Throughout history, borders have caused unfathomable bloodshed, ageless feuds, and decades-old legal disputes, which makes plans for a friendly exchange of land between the Netherlands and Belgium all the more remarkable. The reason for such magnanimity? "Because it makes sense to do so," says Marcel Neven, the mayor of Vise, Belgium. While Belgium will be losing a splendid piece of nature that juts into the Meuse River dividing the two nations, it will also unburden itself of a jurisdictional nightmare that developed over time as the river meandered to turn the portion of land belonging to Belgium—about 15 soccer fields worth—into a peninsula linked only to the Netherlands. Over time, the area was rumored to be increasingly lawless, a haven for drug dealers and illicit sexual escapades.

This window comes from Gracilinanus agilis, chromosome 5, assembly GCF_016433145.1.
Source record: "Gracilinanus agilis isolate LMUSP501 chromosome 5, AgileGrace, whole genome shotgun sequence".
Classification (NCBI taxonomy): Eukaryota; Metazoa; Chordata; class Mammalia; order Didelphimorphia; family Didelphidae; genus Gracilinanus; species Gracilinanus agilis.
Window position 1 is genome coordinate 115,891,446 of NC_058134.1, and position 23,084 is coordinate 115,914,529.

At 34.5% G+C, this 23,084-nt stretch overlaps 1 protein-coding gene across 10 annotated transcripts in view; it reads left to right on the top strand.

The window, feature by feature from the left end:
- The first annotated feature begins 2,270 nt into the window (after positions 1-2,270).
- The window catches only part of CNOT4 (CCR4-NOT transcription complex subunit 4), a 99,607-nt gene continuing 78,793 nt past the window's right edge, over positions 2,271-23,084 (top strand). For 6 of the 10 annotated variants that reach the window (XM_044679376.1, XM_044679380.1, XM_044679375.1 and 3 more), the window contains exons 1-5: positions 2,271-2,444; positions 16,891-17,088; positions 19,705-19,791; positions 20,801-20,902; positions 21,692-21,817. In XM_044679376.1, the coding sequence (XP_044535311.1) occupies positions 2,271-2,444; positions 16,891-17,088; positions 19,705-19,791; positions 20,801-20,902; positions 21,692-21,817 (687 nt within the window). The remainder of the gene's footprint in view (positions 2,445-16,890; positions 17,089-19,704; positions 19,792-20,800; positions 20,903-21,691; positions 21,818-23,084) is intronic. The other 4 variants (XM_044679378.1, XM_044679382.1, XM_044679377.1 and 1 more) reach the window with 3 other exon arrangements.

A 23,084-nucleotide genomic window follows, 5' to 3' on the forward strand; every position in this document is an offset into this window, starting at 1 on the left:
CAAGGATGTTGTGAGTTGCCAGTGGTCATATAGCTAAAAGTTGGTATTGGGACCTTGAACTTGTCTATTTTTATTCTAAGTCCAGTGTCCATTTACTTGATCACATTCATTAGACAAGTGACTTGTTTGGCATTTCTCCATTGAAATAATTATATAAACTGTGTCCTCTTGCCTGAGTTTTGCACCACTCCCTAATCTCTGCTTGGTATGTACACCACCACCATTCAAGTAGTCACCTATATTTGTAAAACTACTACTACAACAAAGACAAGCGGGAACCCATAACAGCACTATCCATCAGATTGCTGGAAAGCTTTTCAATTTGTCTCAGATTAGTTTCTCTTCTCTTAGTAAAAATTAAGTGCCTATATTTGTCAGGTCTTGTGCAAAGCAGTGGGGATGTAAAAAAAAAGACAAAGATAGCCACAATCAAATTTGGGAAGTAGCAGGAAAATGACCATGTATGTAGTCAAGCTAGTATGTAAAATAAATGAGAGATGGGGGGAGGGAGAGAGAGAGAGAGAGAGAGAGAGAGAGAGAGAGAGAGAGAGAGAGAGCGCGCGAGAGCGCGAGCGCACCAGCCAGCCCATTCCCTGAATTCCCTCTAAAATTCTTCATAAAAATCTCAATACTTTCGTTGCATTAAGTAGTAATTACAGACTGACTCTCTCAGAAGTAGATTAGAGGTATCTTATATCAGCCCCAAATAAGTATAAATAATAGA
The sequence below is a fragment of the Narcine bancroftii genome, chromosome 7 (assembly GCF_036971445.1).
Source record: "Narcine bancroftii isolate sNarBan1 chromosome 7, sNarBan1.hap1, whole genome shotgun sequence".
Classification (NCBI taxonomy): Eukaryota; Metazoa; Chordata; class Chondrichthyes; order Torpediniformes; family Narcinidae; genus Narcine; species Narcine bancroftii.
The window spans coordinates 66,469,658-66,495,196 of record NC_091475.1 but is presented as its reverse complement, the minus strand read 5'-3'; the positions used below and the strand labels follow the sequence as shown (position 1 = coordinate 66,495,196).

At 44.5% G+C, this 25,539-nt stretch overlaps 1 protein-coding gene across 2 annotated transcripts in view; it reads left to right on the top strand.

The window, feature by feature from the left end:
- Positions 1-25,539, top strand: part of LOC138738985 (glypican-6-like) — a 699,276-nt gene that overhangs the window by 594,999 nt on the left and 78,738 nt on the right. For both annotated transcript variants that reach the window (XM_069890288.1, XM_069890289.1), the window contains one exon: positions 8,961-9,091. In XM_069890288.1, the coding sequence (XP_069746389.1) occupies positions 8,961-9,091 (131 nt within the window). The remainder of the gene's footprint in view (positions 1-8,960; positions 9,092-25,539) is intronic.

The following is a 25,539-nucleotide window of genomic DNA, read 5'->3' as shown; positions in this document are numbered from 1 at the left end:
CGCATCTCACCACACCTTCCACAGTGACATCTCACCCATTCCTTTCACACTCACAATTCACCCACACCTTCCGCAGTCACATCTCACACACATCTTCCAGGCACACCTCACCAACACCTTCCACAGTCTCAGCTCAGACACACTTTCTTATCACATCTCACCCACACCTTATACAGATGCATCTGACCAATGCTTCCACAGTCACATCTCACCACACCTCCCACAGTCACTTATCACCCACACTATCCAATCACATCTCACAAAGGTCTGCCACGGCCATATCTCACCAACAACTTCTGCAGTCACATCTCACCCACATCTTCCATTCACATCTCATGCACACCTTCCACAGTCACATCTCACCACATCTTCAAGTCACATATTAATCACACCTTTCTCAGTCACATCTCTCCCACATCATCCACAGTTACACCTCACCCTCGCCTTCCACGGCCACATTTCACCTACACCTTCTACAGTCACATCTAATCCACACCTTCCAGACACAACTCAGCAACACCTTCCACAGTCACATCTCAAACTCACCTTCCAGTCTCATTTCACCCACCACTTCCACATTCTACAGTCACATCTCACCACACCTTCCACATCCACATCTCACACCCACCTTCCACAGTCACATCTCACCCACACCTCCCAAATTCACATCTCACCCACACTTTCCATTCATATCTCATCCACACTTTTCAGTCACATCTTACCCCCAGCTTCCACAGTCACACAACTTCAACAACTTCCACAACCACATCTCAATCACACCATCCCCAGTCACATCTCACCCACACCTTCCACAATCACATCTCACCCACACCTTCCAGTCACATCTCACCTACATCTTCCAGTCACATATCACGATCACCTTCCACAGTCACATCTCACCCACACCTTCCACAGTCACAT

Then, some three years ago, passersby stumbled onto a headless body. "They alerted Dutch authorities, who told them it was Belgian territory," said Jean-Francois Duchesne, police Commissaire of the Lower Meuse region. In short, the Dutch could not go there because it was Belgian territory, and Belgian police and judicial authorities found it extremely tough to get there. They are not allowed to cross into the Netherlands without special permission and the peninsula had no proper landing zone for boats or equipment coming in by water. "So we had to go there by boat with all that was needed—the prosecutor, the legal doctor, the judicial lab—we had to do round trips over the water. It really was not very practical," Duchesne said. And beyond that, Neven remembered: "You had to jump from the boat onto the shore. You needed to be in shape for this." Preparatory work has been done and the two nations' parliaments should be able to complete a deal sometime in 2016.